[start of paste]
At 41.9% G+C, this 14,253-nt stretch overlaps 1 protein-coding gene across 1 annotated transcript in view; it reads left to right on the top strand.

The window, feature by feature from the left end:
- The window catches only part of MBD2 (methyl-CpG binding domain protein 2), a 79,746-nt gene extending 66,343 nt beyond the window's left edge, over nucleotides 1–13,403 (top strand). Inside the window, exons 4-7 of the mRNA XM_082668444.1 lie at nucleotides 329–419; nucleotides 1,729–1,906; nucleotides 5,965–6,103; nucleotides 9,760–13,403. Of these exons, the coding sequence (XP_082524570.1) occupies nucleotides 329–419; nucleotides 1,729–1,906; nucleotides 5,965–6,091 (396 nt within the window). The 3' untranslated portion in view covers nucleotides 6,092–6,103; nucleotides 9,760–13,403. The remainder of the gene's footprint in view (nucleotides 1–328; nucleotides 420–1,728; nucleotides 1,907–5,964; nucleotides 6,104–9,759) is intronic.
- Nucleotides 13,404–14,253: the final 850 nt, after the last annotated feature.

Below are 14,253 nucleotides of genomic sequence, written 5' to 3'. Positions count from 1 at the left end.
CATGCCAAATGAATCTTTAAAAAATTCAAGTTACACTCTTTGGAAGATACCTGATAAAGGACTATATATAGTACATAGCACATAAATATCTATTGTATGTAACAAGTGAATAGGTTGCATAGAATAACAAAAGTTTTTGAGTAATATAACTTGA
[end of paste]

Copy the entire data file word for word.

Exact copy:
At 41.9% G+C, this 14,253-nt stretch overlaps 1 protein-coding gene across 1 annotated transcript in view; it reads left to right on the top strand.

The window, feature by feature from the left end:
- The window catches only part of MBD2 (methyl-CpG binding domain protein 2), a 79,746-nt gene extending 66,343 nt beyond the window's left edge, over nucleotides 1–13,403 (top strand). Inside the window, exons 4-7 of the mRNA XM_082668444.1 lie at nucleotides 329–419; nucleotides 1,729–1,906; nucleotides 5,965–6,103; nucleotides 9,760–13,403. Of these exons, the coding sequence (XP_082524570.1) occupies nucleotides 329–419; nucleotides 1,729–1,906; nucleotides 5,965–6,091 (396 nt within the window). The 3' untranslated portion in view covers nucleotides 6,092–6,103; nucleotides 9,760–13,403. The remainder of the gene's footprint in view (nucleotides 1–328; nucleotides 420–1,728; nucleotides 1,907–5,964; nucleotides 6,104–9,759) is intronic.
- Nucleotides 13,404–14,253: the final 850 nt, after the last annotated feature.

Below are 14,253 nucleotides of genomic sequence, written 5' to 3'. Positions count from 1 at the left end.
CATGCCAAATGAATCTTTAAAAAATTCAAGTTACACTCTTTGGAAGATACCTGATAAAGGACTATATATAGTACATAGCACATAAATATCTATTGTATGTAACAAGTGAATAGGTTGCATAGAATAACAAAAGTTTTTGAGTAATATAACTTGA